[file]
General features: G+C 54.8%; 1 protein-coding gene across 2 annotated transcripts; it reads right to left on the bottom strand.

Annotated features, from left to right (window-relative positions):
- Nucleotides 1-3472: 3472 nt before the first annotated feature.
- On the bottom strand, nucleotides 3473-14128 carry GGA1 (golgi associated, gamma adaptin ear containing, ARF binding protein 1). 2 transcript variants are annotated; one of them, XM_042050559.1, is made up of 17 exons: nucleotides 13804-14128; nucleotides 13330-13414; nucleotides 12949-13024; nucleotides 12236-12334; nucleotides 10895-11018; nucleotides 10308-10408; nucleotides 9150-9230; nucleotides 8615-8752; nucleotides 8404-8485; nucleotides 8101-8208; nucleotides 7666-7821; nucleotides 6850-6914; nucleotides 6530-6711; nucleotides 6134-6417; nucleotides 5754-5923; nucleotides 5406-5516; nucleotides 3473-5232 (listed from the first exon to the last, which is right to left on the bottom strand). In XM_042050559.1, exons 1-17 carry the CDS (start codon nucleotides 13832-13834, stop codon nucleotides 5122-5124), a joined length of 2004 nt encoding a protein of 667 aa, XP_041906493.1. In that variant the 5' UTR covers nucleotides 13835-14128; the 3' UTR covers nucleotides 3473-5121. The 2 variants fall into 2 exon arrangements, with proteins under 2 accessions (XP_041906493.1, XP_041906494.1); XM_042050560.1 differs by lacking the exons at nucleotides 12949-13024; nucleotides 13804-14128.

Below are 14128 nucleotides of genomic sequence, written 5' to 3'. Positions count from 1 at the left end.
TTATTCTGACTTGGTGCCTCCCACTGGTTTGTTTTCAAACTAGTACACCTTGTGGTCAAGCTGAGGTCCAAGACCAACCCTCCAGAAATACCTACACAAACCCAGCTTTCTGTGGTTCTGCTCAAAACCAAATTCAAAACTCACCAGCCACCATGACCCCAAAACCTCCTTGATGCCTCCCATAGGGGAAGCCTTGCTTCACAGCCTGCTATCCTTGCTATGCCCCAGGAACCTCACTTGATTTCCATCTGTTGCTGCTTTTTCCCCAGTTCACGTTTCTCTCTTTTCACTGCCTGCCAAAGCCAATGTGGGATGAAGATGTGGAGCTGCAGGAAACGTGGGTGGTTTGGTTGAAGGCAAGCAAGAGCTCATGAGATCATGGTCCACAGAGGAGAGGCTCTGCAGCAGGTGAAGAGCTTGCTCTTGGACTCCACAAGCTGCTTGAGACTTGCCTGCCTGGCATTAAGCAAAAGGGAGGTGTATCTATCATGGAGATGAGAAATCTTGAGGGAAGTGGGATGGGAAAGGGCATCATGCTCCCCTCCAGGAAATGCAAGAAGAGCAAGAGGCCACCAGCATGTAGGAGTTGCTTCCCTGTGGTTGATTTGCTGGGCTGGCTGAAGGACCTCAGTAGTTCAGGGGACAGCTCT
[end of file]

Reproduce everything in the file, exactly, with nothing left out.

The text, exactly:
General features: G+C 54.8%; 1 protein-coding gene across 2 annotated transcripts; it reads right to left on the bottom strand.

Annotated features, from left to right (window-relative positions):
- Nucleotides 1-3472: 3472 nt before the first annotated feature.
- On the bottom strand, nucleotides 3473-14128 carry GGA1 (golgi associated, gamma adaptin ear containing, ARF binding protein 1). 2 transcript variants are annotated; one of them, XM_042050559.1, is made up of 17 exons: nucleotides 13804-14128; nucleotides 13330-13414; nucleotides 12949-13024; nucleotides 12236-12334; nucleotides 10895-11018; nucleotides 10308-10408; nucleotides 9150-9230; nucleotides 8615-8752; nucleotides 8404-8485; nucleotides 8101-8208; nucleotides 7666-7821; nucleotides 6850-6914; nucleotides 6530-6711; nucleotides 6134-6417; nucleotides 5754-5923; nucleotides 5406-5516; nucleotides 3473-5232 (listed from the first exon to the last, which is right to left on the bottom strand). In XM_042050559.1, exons 1-17 carry the CDS (start codon nucleotides 13832-13834, stop codon nucleotides 5122-5124), a joined length of 2004 nt encoding a protein of 667 aa, XP_041906493.1. In that variant the 5' UTR covers nucleotides 13835-14128; the 3' UTR covers nucleotides 3473-5121. The 2 variants fall into 2 exon arrangements, with proteins under 2 accessions (XP_041906493.1, XP_041906494.1); XM_042050560.1 differs by lacking the exons at nucleotides 12949-13024; nucleotides 13804-14128.

Below are 14128 nucleotides of genomic sequence, written 5' to 3'. Positions count from 1 at the left end.
TTATTCTGACTTGGTGCCTCCCACTGGTTTGTTTTCAAACTAGTACACCTTGTGGTCAAGCTGAGGTCCAAGACCAACCCTCCAGAAATACCTACACAAACCCAGCTTTCTGTGGTTCTGCTCAAAACCAAATTCAAAACTCACCAGCCACCATGACCCCAAAACCTCCTTGATGCCTCCCATAGGGGAAGCCTTGCTTCACAGCCTGCTATCCTTGCTATGCCCCAGGAACCTCACTTGATTTCCATCTGTTGCTGCTTTTTCCCCAGTTCACGTTTCTCTCTTTTCACTGCCTGCCAAAGCCAATGTGGGATGAAGATGTGGAGCTGCAGGAAACGTGGGTGGTTTGGTTGAAGGCAAGCAAGAGCTCATGAGATCATGGTCCACAGAGGAGAGGCTCTGCAGCAGGTGAAGAGCTTGCTCTTGGACTCCACAAGCTGCTTGAGACTTGCCTGCCTGGCATTAAGCAAAAGGGAGGTGTATCTATCATGGAGATGAGAAATCTTGAGGGAAGTGGGATGGGAAAGGGCATCATGCTCCCCTCCAGGAAATGCAAGAAGAGCAAGAGGCCACCAGCATGTAGGAGTTGCTTCCCTGTGGTTGATTTGCTGGGCTGGCTGAAGGACCTCAGTAGTTCAGGGGACAGCTCT